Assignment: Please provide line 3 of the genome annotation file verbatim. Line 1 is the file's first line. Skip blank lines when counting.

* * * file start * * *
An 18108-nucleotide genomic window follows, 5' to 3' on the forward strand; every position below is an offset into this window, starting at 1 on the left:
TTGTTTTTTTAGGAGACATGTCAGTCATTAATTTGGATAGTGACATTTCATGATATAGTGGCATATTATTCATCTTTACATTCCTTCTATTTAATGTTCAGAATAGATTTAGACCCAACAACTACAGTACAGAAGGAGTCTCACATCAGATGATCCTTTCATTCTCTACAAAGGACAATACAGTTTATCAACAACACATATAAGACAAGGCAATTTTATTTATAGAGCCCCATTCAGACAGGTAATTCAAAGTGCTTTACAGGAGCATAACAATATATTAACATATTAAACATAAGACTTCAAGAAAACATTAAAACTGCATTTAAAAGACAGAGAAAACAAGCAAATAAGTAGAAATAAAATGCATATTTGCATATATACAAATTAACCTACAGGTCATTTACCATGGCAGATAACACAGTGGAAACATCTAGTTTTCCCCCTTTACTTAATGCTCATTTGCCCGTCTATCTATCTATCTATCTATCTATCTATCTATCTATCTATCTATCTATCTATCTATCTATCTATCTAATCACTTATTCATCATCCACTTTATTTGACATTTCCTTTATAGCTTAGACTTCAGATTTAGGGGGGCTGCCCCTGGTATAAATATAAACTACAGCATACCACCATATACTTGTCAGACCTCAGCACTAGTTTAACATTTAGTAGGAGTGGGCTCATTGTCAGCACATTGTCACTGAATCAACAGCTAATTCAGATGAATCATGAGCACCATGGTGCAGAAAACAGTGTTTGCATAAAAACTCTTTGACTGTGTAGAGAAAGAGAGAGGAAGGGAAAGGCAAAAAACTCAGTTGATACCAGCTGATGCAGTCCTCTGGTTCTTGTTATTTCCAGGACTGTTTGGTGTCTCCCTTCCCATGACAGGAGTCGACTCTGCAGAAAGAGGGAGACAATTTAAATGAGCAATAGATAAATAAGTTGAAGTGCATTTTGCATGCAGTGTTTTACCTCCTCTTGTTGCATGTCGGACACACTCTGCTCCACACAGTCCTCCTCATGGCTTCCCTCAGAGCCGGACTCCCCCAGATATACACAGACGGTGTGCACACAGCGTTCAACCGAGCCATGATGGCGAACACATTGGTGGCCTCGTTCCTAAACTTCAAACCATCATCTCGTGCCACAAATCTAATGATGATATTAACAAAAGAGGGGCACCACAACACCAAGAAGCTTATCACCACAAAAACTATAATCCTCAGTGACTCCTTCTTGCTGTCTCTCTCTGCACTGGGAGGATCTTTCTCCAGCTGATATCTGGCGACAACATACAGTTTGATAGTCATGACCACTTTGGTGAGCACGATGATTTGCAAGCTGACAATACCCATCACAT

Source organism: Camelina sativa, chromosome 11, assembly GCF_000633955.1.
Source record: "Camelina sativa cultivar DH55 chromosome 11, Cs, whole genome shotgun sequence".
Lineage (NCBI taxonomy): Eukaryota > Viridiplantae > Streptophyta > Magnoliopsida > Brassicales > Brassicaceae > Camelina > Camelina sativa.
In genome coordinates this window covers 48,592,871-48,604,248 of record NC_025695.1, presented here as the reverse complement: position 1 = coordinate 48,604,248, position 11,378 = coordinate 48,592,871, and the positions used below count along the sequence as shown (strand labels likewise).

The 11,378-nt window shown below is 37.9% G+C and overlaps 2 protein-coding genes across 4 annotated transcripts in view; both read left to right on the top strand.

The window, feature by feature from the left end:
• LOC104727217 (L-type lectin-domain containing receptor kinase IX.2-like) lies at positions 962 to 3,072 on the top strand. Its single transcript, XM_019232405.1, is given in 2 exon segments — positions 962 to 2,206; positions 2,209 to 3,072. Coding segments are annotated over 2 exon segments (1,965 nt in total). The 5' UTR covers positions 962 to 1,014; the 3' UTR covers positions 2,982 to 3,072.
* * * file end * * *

Source organism: Camelina sativa, chromosome 11, assembly GCF_000633955.1.